You won’t find any recaps here. Those are easy to find and several others do a much better job on that than I’ll be able to, but there will be key players, stats, and other notes posted following each game.
It’s hard to hand out just one game ball. Layne Hatcher completed 68% of his passes, his best performance as a starter this season, and threw for a career-high 444 yards. Yes, the stat line includes two interceptions, but both were deflections and tough-luck plays. He was helped by 12 total Red Wolves who caught passes, with Te’Vailance Hunt hauling in both touchdowns and Corey Rucker having another 100+ yard outing. The biggest help though came from the offensive line as Hatcher was sacked only once.
Defensively, both Johnson and Denzel Blackwell had INTs. The Red Wolves are now up to 10 of those on the year after just six last season. The front seven created havoc all game, with Ozougwu claiming 3.5 tackles for loss and Caleb Bonner recording a sack and a half.
Any other day, Blake Grupe would be the GOAT of the game as his 42-yard field goal put the Red Wolves on top for good. Believe it or not, out of the 59 field goals he’s kicked in his career, that was the first game winner. He’ll get his big accolades soon enough, as he sits just seven points away from becoming A-State football’s all-time leader in points scored.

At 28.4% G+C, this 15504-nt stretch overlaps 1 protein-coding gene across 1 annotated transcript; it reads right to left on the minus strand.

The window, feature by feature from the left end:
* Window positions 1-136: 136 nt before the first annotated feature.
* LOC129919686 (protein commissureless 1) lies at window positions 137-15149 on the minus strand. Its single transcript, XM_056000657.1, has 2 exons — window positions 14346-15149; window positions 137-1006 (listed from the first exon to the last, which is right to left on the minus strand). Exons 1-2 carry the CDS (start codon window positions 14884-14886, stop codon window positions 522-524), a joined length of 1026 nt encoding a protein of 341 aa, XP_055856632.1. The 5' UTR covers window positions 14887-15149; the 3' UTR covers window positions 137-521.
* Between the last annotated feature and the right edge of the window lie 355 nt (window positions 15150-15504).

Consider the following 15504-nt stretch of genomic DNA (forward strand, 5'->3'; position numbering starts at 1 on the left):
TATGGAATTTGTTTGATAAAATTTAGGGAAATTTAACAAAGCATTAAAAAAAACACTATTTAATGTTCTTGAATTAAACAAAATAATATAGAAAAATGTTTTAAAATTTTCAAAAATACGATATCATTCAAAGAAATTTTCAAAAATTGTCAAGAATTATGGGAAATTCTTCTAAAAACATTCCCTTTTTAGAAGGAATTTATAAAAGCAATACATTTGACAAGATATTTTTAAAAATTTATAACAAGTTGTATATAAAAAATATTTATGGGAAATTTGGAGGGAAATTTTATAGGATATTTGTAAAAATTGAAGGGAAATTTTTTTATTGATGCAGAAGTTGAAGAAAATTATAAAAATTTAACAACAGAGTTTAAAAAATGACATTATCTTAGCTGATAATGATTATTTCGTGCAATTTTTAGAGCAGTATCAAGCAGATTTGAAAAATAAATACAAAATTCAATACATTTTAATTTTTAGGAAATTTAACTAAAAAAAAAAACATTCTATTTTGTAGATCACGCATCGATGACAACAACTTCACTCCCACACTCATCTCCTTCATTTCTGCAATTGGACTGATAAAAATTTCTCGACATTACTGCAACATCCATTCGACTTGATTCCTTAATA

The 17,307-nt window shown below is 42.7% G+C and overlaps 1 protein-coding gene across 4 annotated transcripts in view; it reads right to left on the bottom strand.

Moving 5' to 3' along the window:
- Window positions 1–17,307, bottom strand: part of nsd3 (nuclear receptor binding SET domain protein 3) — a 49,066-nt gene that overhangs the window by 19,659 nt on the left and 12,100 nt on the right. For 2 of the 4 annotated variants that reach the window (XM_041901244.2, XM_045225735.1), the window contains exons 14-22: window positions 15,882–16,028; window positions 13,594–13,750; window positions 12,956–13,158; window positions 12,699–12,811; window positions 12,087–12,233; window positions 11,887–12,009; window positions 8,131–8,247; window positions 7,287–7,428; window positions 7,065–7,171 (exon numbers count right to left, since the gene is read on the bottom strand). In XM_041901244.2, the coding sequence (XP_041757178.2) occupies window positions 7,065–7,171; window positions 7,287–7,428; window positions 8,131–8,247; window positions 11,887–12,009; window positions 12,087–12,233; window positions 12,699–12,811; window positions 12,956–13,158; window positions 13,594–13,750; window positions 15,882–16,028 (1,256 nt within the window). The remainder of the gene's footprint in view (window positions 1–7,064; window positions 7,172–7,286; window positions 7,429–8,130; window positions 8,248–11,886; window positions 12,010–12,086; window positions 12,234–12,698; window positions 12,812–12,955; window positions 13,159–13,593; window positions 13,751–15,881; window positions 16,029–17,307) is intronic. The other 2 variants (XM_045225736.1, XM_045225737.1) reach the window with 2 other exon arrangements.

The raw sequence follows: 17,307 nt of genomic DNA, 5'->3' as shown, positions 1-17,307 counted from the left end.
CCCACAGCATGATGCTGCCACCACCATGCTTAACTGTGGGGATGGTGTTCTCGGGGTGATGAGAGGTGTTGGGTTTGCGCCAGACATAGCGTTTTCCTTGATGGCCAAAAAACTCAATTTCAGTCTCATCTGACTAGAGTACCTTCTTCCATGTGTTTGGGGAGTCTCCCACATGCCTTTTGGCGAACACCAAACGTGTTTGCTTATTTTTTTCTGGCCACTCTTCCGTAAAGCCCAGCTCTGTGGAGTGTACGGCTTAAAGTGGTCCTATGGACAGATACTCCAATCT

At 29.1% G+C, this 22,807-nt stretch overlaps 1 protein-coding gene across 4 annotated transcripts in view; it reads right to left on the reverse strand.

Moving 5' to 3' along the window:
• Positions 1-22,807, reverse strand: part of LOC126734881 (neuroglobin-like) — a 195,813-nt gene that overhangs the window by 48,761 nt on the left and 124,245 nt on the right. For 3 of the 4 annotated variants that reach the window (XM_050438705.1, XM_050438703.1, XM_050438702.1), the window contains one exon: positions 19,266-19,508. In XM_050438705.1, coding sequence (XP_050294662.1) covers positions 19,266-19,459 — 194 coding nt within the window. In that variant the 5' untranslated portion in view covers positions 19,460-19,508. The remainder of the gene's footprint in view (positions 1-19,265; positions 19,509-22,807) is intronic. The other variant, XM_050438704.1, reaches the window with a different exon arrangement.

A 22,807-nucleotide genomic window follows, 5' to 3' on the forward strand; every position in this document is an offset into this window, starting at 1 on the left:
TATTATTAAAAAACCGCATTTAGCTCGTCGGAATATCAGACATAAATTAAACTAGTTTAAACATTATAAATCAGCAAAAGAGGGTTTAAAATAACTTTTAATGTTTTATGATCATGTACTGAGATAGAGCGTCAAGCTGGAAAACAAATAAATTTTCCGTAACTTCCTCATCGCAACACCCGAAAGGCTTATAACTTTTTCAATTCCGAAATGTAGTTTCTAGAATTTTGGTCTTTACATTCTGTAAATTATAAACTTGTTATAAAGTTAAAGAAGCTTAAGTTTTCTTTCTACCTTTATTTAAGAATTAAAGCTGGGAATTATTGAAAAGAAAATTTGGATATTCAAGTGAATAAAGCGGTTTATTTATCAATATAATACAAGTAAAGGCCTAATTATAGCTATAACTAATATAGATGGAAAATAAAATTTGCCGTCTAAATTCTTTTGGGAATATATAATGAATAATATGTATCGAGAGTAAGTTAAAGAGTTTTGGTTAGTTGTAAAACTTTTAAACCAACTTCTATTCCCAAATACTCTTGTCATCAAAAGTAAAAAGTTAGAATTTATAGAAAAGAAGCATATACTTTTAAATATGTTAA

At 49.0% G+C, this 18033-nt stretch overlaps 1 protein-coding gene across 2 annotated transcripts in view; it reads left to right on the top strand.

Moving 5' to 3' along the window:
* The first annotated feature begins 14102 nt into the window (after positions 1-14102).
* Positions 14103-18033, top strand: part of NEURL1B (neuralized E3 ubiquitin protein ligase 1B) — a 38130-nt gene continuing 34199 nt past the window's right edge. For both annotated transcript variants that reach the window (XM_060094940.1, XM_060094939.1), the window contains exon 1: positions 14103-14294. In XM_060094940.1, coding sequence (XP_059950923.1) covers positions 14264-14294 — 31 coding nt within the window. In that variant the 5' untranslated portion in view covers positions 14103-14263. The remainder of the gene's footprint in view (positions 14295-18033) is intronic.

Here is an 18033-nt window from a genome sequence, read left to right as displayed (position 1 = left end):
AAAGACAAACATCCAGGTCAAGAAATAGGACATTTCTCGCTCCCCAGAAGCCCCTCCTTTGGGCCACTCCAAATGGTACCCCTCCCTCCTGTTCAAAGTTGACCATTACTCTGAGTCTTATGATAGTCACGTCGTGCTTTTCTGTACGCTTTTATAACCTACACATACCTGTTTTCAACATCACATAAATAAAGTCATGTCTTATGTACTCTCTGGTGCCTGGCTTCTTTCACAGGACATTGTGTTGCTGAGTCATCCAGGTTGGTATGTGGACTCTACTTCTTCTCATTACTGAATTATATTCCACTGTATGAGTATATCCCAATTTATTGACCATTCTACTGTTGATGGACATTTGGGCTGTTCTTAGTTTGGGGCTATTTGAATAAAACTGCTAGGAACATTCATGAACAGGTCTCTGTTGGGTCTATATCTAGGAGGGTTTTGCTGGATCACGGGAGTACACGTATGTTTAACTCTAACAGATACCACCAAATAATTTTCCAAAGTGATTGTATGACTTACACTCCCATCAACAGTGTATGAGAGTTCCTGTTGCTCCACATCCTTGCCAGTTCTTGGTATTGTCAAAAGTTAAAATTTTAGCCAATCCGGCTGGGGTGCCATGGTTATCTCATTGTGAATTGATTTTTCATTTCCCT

This game ball has to go to Alan Lamar. Or maybe his mom.
The A-State running back / return specialist had been hospitalized earlier in the week to treat a cyst on his throat. He was not expected to appear be in Monroe, but there he was returning the opening kickoff 32 yards after being medically cleared Saturday morning and having his mom drive him five hours to the stadium for the game. Incredible.
The stat that stands out? Six sacks and 14 tackles for loss. It’s taken some time to figure out what Rob Harley wants his defense’s calling card to be, and it’s taken some time to see improvement. Slowly but surely, it’s starting to appear though. Flashing back to that ’16 season referenced earlier, A-State wrapped up its season with a dominant win over UCF, recording six sacks and 15 tackles for loss. Games like that- 6 sacks or more with double-digit tackles for loss- aren’t common.